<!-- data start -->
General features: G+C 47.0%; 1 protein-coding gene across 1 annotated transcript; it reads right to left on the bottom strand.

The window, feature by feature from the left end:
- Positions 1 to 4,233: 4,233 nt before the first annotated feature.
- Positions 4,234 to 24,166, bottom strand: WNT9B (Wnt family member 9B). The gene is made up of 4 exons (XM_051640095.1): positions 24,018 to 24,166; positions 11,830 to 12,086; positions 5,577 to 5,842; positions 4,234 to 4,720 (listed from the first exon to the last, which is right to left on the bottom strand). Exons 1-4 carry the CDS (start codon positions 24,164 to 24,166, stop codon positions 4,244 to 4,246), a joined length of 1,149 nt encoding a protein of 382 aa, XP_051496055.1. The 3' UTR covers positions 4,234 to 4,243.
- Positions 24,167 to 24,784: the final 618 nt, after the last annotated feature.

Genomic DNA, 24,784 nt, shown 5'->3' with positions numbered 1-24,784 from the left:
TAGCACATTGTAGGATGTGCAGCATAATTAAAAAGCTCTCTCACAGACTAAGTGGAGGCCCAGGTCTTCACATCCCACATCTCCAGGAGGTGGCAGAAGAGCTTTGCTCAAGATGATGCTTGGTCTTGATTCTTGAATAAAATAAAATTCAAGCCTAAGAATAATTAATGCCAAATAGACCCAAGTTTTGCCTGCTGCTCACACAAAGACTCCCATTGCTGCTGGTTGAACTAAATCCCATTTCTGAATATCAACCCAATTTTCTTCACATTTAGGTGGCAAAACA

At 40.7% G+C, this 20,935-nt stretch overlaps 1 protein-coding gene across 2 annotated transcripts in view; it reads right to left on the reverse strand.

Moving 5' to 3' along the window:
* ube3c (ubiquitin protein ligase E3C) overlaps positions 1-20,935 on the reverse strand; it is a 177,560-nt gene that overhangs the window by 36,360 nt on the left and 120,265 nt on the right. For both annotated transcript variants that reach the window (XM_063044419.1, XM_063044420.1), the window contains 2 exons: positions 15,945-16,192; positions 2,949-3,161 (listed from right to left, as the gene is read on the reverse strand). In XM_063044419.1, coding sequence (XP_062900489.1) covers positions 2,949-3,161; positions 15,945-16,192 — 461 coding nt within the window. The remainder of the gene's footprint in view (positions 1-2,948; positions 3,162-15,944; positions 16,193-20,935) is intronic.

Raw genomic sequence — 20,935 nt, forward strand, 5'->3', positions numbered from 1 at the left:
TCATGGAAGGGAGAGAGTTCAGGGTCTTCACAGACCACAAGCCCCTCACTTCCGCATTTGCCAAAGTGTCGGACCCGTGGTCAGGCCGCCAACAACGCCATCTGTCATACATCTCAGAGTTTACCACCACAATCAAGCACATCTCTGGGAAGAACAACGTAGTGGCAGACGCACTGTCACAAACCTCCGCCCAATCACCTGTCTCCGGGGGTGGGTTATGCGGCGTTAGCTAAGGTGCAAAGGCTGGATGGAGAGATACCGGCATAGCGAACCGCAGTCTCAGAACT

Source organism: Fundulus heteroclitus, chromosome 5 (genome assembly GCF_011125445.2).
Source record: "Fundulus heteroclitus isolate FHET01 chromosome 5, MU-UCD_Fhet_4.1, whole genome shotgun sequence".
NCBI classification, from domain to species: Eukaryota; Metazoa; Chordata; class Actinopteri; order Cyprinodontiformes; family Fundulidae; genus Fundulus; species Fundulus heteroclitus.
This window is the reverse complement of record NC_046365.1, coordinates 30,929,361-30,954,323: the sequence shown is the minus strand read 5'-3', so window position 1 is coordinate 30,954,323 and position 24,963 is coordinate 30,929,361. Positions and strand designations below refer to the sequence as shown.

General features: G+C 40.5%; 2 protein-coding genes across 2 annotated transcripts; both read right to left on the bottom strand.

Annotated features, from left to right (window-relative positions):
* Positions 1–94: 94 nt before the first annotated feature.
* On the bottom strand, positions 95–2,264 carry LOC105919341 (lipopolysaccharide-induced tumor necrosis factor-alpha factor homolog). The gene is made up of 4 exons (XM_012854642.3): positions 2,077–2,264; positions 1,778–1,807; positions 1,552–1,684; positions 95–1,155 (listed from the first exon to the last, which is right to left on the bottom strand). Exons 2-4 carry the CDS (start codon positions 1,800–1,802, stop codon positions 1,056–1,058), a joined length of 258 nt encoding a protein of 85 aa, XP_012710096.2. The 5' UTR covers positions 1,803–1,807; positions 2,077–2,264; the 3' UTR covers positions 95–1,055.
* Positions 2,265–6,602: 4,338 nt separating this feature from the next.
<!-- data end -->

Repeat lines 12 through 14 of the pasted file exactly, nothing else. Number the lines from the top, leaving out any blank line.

TCATGGAAGGGAGAGAGTTCAGGGTCTTCACAGACCACAAGCCCCTCACTTCCGCATTTGCCAAAGTGTCGGACCCGTGGTCAGGCCGCCAACAACGCCATCTGTCATACATCTCAGAGTTTACCACCACAATCAAGCACATCTCTGGGAAGAACAACGTAGTGGCAGACGCACTGTCACAAACCTCCGCCCAATCACCTGTCTCCGGGGGTGGGTTATGCGGCGTTAGCTAAGGTGCAAAGGCTGGATGGAGAGATACCGGCATAGCGAACCGCAGTCTCAGAACT

Source organism: Fundulus heteroclitus, chromosome 5 (genome assembly GCF_011125445.2).
Source record: "Fundulus heteroclitus isolate FHET01 chromosome 5, MU-UCD_Fhet_4.1, whole genome shotgun sequence".